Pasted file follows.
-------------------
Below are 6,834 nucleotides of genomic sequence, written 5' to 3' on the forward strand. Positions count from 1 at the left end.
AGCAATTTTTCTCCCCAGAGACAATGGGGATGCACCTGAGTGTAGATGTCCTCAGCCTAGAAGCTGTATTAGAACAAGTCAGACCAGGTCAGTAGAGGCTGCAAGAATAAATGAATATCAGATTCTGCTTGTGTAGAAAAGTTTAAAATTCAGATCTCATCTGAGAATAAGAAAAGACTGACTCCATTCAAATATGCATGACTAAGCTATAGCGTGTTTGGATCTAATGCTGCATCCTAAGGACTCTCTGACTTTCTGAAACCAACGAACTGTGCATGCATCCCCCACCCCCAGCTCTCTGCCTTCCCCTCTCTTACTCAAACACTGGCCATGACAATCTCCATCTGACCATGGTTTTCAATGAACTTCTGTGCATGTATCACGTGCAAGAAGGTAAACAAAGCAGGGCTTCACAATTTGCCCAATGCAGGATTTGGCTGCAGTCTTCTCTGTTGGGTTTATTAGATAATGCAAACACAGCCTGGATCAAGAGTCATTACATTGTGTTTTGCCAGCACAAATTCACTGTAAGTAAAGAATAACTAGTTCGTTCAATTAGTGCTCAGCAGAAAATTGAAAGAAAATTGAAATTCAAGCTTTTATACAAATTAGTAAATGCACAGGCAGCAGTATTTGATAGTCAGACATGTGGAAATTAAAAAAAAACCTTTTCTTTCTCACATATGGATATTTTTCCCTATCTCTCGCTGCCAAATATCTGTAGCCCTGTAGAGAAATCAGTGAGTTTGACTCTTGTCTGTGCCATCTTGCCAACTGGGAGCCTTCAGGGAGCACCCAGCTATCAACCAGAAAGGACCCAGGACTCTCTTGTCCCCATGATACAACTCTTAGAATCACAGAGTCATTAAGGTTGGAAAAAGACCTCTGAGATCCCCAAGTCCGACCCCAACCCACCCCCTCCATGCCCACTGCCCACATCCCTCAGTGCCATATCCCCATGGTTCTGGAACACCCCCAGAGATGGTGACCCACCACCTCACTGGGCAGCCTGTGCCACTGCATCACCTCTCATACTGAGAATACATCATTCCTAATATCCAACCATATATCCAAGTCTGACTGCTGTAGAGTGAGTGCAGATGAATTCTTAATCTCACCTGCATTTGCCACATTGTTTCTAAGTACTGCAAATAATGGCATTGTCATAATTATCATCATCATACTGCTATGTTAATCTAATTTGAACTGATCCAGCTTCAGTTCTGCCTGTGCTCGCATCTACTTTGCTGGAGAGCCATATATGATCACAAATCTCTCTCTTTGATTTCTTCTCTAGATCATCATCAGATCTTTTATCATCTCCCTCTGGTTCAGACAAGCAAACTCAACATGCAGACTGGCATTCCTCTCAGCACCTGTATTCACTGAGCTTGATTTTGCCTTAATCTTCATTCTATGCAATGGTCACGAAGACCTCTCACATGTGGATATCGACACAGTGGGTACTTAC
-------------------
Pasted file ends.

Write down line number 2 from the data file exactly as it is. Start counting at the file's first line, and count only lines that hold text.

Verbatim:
AGCAATTTTTCTCCCCAGAGACAATGGGGATGCACCTGAGTGTAGATGTCCTCAGCCTAGAAGCTGTATTAGAACAAGTCAGACCAGGTCAGTAGAGGCTGCAAGAATAAATGAATATCAGATTCTGCTTGTGTAGAAAAGTTTAAAATTCAGATCTCATCTGAGAATAAGAAAAGACTGACTCCATTCAAATATGCATGACTAAGCTATAGCGTGTTTGGATCTAATGCTGCATCCTAAGGACTCTCTGACTTTCTGAAACCAACGAACTGTGCATGCATCCCCCACCCCCAGCTCTCTGCCTTCCCCTCTCTTACTCAAACACTGGCCATGACAATCTCCATCTGACCATGGTTTTCAATGAACTTCTGTGCATGTATCACGTGCAAGAAGGTAAACAAAGCAGGGCTTCACAATTTGCCCAATGCAGGATTTGGCTGCAGTCTTCTCTGTTGGGTTTATTAGATAATGCAAACACAGCCTGGATCAAGAGTCATTACATTGTGTTTTGCCAGCACAAATTCACTGTAAGTAAAGAATAACTAGTTCGTTCAATTAGTGCTCAGCAGAAAATTGAAAGAAAATTGAAATTCAAGCTTTTATACAAATTAGTAAATGCACAGGCAGCAGTATTTGATAGTCAGACATGTGGAAATTAAAAAAAAACCTTTTCTTTCTCACATATGGATATTTTTCCCTATCTCTCGCTGCCAAATATCTGTAGCCCTGTAGAGAAATCAGTGAGTTTGACTCTTGTCTGTGCCATCTTGCCAACTGGGAGCCTTCAGGGAGCACCCAGCTATCAACCAGAAAGGACCCAGGACTCTCTTGTCCCCATGATACAACTCTTAGAATCACAGAGTCATTAAGGTTGGAAAAAGACCTCTGAGATCCCCAAGTCCGACCCCAACCCACCCCCTCCATGCCCACTGCCCACATCCCTCAGTGCCATATCCCCATGGTTCTGGAACACCCCCAGAGATGGTGACCCACCACCTCACTGGGCAGCCTGTGCCACTGCATCACCTCTCATACTGAGAATACATCATTCCTAATATCCAACCATATATCCAAGTCTGACTGCTGTAGAGTGAGTGCAGATGAATTCTTAATCTCACCTGCATTTGCCACATTGTTTCTAAGTACTGCAAATAATGGCATTGTCATAATTATCATCATCATACTGCTATGTTAATCTAATTTGAACTGATCCAGCTTCAGTTCTGCCTGTGCTCGCATCTACTTTGCTGGAGAGCCATATATGATCACAAATCTCTCTCTTTGATTTCTTCTCTAGATCATCATCAGATCTTTTATCATCTCCCTCTGGTTCAGACAAGCAAACTCAACATGCAGACTGGCATTCCTCTCAGCACCTGTATTCACTGAGCTTGATTTTGCCTTAATCTTCATTCTATGCAATGGTCACGAAGACCTCTCACATGTGGATATCGACACAGTGGGTACTTAC